About Tea Article

Brewing Tea and Serving Tea

Blended Tea and Additives


Learning about tea involves reading and tasting, the latter being the best part, but reading is what gives us some understanding and guidance.

Tea is the most popular beverage in the world, but not in the United States. (It is sixth behind water, coffee, soda pop, beer and milk.)

In the USA only 20% of the tea consumed is hot tea. 80% is consumed as ice tea, which was "invented" (marketed) in the US in 1904.

Tea is an ancient beverage made by steeping tea leaves in hot water for a few minutes. Tea was apparently discovered by accident, but gradually became popular world-wide, spreading from China to Europe and the Americas.

All teas come from the same plant (the tea bush is known as "camellia sinensis").

There are two types of the tea plant, the China type and the Assam type. The China type is grown in China, Taiwan, Japan, and parts of Darjeeling, and produces smaller leaves with a lighter flavor. The other type (Assam) is grown in India, Sri Lanka, and throughout the rest of the tea-producing world, producing larger leaves with more strength.

Then, within each of these types, there are dozens of local "variations" as a result of seed propagation and leaf cuttings.

How the tea leaves are processed (how much oxidation of the leaves is allowed) determines whether they will become "black tea," "oolong tea" or "green tea."

Black tea undergoes a full oxidation process (sometimes called "fermentation").

Oolong tea is generally referred to as a "semi-oxidized" tea. Oolongs are always whole leaf teas, never broken by rolling.

Green tea is derived from leaves that are heat-treated to stop oxidation. In other words, little oxygen results in green tea.

White tea is made of young leaves (new growth buds) that have undergone no oxidation.

The new tea buds are picked (plucked) before they open and simply allowed to dry. White tea results in a very light, delicate tea. It is produced on a very limited scale in China and India.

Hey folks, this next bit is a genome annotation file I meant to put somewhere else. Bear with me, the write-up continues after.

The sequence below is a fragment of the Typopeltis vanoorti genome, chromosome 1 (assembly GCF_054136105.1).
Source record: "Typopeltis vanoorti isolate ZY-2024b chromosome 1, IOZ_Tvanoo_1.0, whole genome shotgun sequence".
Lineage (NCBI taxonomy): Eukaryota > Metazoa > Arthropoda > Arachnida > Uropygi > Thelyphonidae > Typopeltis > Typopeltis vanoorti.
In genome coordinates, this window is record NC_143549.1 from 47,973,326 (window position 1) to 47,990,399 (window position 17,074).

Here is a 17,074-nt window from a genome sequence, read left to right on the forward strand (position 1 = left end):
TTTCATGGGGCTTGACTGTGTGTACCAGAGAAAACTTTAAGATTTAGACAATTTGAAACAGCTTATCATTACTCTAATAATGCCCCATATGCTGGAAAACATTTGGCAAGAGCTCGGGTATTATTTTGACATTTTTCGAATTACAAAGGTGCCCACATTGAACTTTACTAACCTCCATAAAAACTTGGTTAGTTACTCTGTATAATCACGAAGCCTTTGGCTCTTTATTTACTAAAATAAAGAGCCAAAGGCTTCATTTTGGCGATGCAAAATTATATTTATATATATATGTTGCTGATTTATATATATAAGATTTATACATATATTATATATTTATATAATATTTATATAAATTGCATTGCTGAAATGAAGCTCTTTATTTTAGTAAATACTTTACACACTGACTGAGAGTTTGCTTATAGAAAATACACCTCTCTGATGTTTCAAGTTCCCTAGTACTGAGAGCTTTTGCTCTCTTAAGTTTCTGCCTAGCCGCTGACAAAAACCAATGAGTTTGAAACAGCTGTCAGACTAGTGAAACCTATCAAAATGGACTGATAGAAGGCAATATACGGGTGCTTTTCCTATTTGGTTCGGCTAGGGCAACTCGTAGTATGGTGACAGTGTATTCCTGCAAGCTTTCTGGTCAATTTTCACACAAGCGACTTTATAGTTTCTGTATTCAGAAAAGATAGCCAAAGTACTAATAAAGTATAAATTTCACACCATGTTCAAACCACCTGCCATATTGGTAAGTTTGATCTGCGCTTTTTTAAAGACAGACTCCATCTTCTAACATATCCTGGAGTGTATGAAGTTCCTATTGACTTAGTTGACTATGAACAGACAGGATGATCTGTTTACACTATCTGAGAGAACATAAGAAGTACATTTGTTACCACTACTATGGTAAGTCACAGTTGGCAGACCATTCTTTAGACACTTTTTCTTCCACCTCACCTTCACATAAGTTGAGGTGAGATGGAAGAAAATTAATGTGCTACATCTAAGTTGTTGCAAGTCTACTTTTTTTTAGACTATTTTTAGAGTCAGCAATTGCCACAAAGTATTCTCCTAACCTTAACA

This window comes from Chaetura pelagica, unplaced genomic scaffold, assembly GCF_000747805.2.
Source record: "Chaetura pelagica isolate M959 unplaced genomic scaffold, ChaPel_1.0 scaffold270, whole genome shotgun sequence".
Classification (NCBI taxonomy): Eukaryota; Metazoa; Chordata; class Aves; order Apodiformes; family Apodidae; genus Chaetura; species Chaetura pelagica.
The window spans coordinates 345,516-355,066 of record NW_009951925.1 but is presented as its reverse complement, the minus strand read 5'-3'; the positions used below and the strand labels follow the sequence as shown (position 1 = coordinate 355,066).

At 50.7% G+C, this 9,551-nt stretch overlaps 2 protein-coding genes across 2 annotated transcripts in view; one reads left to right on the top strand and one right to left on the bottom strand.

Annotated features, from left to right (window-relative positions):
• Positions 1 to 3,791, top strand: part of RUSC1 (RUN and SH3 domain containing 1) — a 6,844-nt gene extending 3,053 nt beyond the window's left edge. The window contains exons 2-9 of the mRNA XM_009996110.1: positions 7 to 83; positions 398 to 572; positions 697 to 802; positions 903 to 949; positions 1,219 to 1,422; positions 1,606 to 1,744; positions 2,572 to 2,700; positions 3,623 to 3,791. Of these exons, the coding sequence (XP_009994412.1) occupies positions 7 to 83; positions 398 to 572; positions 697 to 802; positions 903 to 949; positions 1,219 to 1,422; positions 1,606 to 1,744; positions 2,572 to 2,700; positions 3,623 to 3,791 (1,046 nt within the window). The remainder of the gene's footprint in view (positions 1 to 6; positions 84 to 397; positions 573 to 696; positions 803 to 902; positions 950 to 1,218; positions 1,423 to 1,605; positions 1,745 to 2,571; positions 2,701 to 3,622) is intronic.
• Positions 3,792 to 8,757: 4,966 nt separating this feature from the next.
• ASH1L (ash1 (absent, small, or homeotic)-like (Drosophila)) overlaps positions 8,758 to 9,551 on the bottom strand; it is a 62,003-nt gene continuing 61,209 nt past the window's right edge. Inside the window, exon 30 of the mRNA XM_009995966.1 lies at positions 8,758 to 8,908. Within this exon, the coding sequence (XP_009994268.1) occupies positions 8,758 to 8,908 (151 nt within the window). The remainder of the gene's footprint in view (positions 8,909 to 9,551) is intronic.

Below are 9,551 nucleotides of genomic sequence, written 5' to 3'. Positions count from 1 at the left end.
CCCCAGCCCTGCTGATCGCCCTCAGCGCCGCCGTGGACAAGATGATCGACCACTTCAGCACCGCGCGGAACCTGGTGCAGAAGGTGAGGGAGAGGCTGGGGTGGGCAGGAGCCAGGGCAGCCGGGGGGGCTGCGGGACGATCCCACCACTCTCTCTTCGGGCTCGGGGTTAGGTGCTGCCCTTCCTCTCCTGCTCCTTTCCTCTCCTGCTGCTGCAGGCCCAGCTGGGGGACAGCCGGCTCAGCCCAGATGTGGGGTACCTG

All other tea is derived from one of these basic teas.

Much of the tea in tea-bags, and many other teas sold in western countries, are blends. Teas are often blended in an effort to produce a consistent taste from one year to the next.

Tea leaves easily absorb aromas and flavors from other sources. This can be a problem in processing, transportation and storage, but can also be used to prepare scented or flavored teas.

Scented teas are made when additional flavorings are mixed with the leaves just before the tea is packed. For example, whole jasmine blossoms are added to green or oolong tea making it "Jasmine tea." Fruit-flavored teas are usually made by combining a fruits' oils with black tea.

The National Drink of India and Sri Lanka is probably Chai tea. The word ‘chai’ means tea.

Chai is a black tea that is blended with cardamom, cloves, coriander, cumin seed, sweet cumin seeds, curry leaves, lemon grass, and rampe leaves (also known as pandan leaf). Most people I know enjoy Chai with a little milk and sugar.

Herbal teas are not actually teas at all. The term herbal tea refers to infusions of fruit or herbs containing no actual tea, for example, rosehip tea or chamomile tea.

Kukicha or winter tea, is made from twigs and old leaves pruned from the tea plant during its dormant season and then dry-roasted over a fire. It is popular as a health food with some people.

About Tea

Its Potential Benefits

Throughout history, tea has been believed by many to be medicinal. Tea is a natural source of caffeine and is also a diuretic.

Recent research is leading many modern-day scientists to agree that tea, both black and green, may contribute positively to health and the prevention of chronic disease.